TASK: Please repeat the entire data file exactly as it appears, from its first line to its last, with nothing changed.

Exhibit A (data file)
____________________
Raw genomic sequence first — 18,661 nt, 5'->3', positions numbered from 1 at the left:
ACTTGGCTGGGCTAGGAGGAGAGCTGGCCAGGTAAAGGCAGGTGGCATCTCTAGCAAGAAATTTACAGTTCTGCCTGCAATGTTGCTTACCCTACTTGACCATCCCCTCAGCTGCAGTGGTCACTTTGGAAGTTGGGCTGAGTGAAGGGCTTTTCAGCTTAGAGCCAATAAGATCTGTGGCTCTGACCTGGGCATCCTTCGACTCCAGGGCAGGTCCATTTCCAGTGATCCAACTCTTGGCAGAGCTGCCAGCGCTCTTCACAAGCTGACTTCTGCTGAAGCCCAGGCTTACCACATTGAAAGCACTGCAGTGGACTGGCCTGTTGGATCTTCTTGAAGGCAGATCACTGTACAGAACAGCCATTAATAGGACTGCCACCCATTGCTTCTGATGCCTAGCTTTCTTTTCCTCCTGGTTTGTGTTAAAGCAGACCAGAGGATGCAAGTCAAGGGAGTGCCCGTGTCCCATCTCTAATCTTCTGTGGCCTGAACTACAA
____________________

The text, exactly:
Raw genomic sequence first — 18,661 nt, 5'->3', positions numbered from 1 at the left:
ACTTGGCTGGGCTAGGAGGAGAGCTGGCCAGGTAAAGGCAGGTGGCATCTCTAGCAAGAAATTTACAGTTCTGCCTGCAATGTTGCTTACCCTACTTGACCATCCCCTCAGCTGCAGTGGTCACTTTGGAAGTTGGGCTGAGTGAAGGGCTTTTCAGCTTAGAGCCAATAAGATCTGTGGCTCTGACCTGGGCATCCTTCGACTCCAGGGCAGGTCCATTTCCAGTGATCCAACTCTTGGCAGAGCTGCCAGCGCTCTTCACAAGCTGACTTCTGCTGAAGCCCAGGCTTACCACATTGAAAGCACTGCAGTGGACTGGCCTGTTGGATCTTCTTGAAGGCAGATCACTGTACAGAACAGCCATTAATAGGACTGCCACCCATTGCTTCTGATGCCTAGCTTTCTTTTCCTCCTGGTTTGTGTTAAAGCAGACCAGAGGATGCAAGTCAAGGGAGTGCCCGTGTCCCATCTCTAATCTTCTGTGGCCTGAACTACAA